The Eternal Smile is a collection of short comics by authors and artists Gene Luen Yang (American Born Chinese) and Derek Kirk Kim (Same Difference and Other Stories). The comics follow different characters and even have very different drawing and writing styles, but all have the same theme: nothing is really ever how we perceive it and it only takes one event (or one scene, or one word) to change our world view. All three sections had a lovely twist at the end that really solidified the strength of these stories.
Duncan’s Kingdom is about a young soldier who is determined to marry his sweetheart, who just happens to be the princess of the land. When her father, the king, is killed by the Frog King, the princess announces that whoever avenges her father’s death with the head of the Frog King will earn her hand in marriage. Duncan, with the help of his adopted guardian The Patchwork Man, goes on a journey to avenge the king. Along the way things are out of place and Duncan begins to question the very foundation of his kingdom. The twist at the end of this story was not necessarily unexpected and I liked it, but I think it was the weakest of the three stories. This is not necessarily a fault of the story, but the other two were so strong.
I thought that Gran’pa Greenbax and the Eternal Smile was going to be my least favorite comic. At first I really didn’t like it and was going to skip it entirely. I just didn’t love the story and thought it was kind of boring and I didn’t understand the point. And then I did understand the point and it ended up being my favorite of all. I don’t want to give anything away, but if you are reading this and consider giving up the story, don’t. I think it’s the strongest and most imaginative of the three.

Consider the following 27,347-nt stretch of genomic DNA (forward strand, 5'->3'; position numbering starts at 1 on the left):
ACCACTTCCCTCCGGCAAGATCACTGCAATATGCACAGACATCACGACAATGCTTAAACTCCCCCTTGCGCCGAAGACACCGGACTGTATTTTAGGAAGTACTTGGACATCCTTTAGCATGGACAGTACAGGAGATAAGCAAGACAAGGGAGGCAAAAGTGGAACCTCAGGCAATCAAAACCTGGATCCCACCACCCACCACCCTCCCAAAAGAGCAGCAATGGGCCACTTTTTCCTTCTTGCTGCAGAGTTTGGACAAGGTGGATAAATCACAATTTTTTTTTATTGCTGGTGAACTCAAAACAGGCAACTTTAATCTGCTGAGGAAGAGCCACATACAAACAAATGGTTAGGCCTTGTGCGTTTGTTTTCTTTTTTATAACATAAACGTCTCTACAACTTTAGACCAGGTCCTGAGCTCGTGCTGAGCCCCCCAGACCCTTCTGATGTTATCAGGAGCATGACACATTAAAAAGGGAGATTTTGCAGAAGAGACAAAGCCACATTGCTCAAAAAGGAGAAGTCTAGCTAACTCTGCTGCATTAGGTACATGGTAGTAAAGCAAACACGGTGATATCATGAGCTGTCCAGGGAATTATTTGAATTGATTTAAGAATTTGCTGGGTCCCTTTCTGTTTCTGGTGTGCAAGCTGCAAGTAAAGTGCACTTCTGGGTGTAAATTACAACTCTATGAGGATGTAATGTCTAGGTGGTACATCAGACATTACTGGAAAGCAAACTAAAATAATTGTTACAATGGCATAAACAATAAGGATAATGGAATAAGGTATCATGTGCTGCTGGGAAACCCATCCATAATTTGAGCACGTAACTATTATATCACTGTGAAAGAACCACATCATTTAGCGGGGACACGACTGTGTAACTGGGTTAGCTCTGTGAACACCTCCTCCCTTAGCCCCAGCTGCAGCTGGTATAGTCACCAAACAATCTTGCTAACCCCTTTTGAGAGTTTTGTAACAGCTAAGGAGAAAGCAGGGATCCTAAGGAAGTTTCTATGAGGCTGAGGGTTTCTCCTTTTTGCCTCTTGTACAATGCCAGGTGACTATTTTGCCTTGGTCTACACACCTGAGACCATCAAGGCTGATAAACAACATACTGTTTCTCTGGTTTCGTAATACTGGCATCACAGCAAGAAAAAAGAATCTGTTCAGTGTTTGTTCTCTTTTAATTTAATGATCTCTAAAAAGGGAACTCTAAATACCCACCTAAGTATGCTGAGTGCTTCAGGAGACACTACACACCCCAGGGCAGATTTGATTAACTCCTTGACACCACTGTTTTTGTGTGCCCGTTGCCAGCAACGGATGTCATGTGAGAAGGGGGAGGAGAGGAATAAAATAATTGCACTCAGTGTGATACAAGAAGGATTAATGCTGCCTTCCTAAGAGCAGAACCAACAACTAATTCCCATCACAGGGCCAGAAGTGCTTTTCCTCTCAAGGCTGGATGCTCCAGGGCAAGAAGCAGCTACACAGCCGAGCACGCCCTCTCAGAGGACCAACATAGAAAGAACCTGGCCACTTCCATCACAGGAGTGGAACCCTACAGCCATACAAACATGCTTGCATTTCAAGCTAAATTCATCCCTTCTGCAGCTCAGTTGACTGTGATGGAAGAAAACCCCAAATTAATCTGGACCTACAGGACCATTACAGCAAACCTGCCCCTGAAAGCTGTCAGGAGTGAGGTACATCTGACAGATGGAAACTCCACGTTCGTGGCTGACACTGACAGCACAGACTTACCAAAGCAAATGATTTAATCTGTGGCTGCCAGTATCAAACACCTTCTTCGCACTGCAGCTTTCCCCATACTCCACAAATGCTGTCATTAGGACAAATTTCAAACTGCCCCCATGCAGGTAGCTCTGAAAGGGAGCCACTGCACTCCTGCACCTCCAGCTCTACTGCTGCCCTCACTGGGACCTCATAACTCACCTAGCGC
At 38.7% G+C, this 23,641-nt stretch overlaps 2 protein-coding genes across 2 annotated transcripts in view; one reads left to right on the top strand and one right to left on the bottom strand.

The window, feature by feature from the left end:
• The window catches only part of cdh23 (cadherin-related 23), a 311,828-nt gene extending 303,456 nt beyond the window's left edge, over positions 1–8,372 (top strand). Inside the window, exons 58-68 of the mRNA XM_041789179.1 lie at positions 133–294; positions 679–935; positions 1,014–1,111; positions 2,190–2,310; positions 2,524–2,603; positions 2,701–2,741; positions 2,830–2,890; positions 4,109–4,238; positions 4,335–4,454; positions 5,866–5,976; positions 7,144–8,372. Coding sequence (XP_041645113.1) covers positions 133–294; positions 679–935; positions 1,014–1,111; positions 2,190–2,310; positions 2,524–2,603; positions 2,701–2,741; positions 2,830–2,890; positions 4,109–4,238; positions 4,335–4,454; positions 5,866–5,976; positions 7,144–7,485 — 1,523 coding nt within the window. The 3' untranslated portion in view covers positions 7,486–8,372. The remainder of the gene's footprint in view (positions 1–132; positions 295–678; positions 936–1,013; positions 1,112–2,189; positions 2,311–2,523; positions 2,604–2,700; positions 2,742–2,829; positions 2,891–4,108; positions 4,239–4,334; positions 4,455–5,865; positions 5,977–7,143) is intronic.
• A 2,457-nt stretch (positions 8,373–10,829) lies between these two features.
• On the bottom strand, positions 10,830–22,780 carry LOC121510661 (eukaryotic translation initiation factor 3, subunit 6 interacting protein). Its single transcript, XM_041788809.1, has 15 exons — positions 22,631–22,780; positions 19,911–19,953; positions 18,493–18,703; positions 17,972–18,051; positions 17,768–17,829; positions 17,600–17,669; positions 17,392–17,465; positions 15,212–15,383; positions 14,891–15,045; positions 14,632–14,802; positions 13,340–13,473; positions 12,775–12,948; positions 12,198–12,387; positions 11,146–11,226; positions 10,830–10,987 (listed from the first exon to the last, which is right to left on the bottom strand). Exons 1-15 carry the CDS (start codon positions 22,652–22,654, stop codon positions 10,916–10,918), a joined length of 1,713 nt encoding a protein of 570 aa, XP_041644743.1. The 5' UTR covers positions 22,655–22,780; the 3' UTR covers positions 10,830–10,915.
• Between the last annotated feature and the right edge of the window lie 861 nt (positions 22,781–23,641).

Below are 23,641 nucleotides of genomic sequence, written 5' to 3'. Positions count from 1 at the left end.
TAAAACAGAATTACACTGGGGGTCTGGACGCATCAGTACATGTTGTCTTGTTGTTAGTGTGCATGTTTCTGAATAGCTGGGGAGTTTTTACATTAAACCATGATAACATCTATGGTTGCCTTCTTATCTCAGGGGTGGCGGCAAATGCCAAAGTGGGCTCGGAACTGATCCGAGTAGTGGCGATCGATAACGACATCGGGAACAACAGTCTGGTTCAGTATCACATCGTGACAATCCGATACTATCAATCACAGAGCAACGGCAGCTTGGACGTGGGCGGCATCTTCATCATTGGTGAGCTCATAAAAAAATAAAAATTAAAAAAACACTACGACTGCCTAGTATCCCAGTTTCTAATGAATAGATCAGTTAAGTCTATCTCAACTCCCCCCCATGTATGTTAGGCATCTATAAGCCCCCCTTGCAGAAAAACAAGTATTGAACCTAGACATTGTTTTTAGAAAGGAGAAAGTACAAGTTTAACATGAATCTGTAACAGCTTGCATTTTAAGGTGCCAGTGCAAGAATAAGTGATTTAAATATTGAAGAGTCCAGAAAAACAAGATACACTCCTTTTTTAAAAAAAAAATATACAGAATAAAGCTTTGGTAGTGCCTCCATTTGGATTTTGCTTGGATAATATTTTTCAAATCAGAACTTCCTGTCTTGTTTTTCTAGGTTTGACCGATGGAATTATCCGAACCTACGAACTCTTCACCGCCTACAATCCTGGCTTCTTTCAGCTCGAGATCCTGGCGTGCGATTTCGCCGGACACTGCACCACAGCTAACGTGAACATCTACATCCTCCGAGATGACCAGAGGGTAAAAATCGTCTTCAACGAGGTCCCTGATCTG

If Gran’pa Greenbax and the Eternal Smile is the most imaginative, then Urgent Request is the most beautiful. I really loved it and the message it sends is a good one. Janet Oh works at a boring, dead-end job and her life is as gray as the color on the pages. However, when a Nigerian prince emails her and asks for her help, her life suddenly turns colorful for more than one reason. I loved the twist at the end of this one. It was much more contemplative than the other two stories and the beautiful watercolors added to that. There is one particular panel of this story that is just gorgeous and I would love to have it on my wall.
Though this collection is not necessarily as strong as American Born Chinese or other graphic novels I’ve read lately, it certainly deserves a spot on your list of books to be read. It’s a quick, enjoyable read and has me really interested in Derek Kirk Kim’s other work. Fans of graphic novels will find a lot to love here.
So go read this!: now | tomorrow | next week | next month | next year | when you’ve exhausted your TBR